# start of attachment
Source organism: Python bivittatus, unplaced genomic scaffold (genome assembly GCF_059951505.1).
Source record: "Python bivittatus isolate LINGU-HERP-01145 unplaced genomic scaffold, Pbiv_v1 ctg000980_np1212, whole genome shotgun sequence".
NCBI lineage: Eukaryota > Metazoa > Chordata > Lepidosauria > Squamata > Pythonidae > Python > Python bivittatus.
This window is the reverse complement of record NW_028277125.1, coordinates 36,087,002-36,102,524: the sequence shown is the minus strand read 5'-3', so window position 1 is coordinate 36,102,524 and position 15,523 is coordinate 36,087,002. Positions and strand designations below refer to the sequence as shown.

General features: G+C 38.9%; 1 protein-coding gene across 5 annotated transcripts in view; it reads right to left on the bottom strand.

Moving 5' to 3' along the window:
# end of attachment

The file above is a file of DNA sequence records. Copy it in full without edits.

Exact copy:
Source organism: Python bivittatus, unplaced genomic scaffold (genome assembly GCF_059951505.1).
Source record: "Python bivittatus isolate LINGU-HERP-01145 unplaced genomic scaffold, Pbiv_v1 ctg000980_np1212, whole genome shotgun sequence".
NCBI lineage: Eukaryota > Metazoa > Chordata > Lepidosauria > Squamata > Pythonidae > Python > Python bivittatus.
This window is the reverse complement of record NW_028277125.1, coordinates 36,087,002-36,102,524: the sequence shown is the minus strand read 5'-3', so window position 1 is coordinate 36,102,524 and position 15,523 is coordinate 36,087,002. Positions and strand designations below refer to the sequence as shown.

General features: G+C 38.9%; 1 protein-coding gene across 5 annotated transcripts in view; it reads right to left on the bottom strand.

Moving 5' to 3' along the window: